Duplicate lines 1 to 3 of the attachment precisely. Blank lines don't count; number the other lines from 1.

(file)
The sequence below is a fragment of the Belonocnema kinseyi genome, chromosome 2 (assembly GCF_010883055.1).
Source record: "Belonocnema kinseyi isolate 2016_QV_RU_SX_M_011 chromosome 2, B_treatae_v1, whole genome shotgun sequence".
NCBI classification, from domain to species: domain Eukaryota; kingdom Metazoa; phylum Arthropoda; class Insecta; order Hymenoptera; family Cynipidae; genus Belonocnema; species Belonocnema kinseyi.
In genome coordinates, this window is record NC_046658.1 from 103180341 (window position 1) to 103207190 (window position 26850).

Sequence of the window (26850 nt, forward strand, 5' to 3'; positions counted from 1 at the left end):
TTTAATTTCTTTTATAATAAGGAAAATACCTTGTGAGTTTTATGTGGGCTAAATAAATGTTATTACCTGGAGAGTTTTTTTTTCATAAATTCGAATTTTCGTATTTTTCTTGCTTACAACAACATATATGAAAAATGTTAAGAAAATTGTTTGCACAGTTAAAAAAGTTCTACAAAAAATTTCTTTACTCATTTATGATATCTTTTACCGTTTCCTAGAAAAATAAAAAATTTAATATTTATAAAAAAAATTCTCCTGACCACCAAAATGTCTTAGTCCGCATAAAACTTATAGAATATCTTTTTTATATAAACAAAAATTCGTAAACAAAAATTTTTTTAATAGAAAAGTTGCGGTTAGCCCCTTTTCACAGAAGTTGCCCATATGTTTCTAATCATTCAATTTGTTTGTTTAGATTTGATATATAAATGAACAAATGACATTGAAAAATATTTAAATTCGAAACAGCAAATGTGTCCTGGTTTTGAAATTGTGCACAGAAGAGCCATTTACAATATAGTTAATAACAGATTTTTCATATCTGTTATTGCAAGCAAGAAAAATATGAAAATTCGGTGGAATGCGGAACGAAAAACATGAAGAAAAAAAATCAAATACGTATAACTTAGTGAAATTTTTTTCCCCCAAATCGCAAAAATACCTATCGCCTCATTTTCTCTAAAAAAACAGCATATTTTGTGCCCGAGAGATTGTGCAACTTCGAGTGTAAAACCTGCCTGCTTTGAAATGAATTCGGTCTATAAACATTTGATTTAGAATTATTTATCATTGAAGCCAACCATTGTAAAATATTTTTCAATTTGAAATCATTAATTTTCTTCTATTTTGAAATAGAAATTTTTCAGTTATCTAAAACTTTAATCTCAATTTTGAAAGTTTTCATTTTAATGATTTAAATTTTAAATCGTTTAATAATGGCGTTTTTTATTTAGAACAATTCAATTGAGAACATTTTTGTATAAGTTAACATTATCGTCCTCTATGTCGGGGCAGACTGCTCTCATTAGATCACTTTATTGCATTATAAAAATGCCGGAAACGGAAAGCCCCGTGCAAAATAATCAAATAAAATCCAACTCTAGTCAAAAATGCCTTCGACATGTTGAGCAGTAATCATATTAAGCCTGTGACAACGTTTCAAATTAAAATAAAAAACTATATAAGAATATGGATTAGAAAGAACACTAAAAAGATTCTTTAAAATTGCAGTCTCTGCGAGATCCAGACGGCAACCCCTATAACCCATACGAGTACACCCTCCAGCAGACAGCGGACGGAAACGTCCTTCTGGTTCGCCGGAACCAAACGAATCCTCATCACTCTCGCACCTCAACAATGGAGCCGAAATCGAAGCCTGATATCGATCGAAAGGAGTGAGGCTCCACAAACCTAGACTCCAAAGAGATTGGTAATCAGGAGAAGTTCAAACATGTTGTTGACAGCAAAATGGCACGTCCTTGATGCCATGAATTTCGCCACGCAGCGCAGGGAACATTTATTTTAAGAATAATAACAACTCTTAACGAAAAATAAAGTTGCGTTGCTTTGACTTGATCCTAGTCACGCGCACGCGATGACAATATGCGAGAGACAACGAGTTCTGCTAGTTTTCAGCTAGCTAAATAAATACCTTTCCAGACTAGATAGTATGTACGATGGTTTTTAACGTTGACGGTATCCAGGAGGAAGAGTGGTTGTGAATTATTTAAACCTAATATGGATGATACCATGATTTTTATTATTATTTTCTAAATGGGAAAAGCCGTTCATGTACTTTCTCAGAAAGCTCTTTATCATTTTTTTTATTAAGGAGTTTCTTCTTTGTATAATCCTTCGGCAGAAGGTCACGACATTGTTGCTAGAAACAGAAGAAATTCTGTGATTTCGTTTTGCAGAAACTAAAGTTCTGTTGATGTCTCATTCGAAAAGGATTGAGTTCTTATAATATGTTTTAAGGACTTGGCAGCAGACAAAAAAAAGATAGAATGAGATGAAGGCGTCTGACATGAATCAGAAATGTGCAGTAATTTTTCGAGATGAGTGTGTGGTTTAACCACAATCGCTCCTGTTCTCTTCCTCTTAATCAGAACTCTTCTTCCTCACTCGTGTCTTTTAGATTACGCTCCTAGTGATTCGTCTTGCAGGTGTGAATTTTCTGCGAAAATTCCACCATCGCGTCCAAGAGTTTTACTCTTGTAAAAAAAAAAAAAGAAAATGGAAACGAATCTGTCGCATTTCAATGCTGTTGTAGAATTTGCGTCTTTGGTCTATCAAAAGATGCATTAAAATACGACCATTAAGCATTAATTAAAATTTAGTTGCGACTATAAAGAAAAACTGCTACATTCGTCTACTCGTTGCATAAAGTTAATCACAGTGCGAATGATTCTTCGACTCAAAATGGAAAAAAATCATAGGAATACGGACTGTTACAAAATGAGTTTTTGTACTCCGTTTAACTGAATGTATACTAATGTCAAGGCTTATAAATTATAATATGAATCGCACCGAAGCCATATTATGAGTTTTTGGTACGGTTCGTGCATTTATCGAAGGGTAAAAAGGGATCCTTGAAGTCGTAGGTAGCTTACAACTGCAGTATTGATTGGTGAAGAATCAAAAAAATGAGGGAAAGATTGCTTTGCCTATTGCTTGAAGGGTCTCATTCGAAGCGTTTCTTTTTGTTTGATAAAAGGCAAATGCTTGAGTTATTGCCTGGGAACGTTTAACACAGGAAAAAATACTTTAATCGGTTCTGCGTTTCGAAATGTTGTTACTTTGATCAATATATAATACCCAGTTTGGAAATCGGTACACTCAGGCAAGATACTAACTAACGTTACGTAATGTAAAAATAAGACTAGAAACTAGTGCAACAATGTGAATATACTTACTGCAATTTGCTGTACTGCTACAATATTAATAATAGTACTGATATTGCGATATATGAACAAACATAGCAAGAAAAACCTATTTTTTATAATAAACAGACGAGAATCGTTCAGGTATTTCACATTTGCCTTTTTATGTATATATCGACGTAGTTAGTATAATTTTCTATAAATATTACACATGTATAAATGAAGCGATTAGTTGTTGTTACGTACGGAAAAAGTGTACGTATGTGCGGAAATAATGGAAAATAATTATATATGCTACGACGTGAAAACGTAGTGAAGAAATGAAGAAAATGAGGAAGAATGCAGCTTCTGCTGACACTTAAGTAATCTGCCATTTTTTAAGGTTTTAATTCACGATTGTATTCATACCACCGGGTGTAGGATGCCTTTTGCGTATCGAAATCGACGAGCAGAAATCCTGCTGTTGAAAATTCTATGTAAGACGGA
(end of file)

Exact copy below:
The sequence below is a fragment of the Belonocnema kinseyi genome, chromosome 2 (assembly GCF_010883055.1).
Source record: "Belonocnema kinseyi isolate 2016_QV_RU_SX_M_011 chromosome 2, B_treatae_v1, whole genome shotgun sequence".
NCBI classification, from domain to species: domain Eukaryota; kingdom Metazoa; phylum Arthropoda; class Insecta; order Hymenoptera; family Cynipidae; genus Belonocnema; species Belonocnema kinseyi.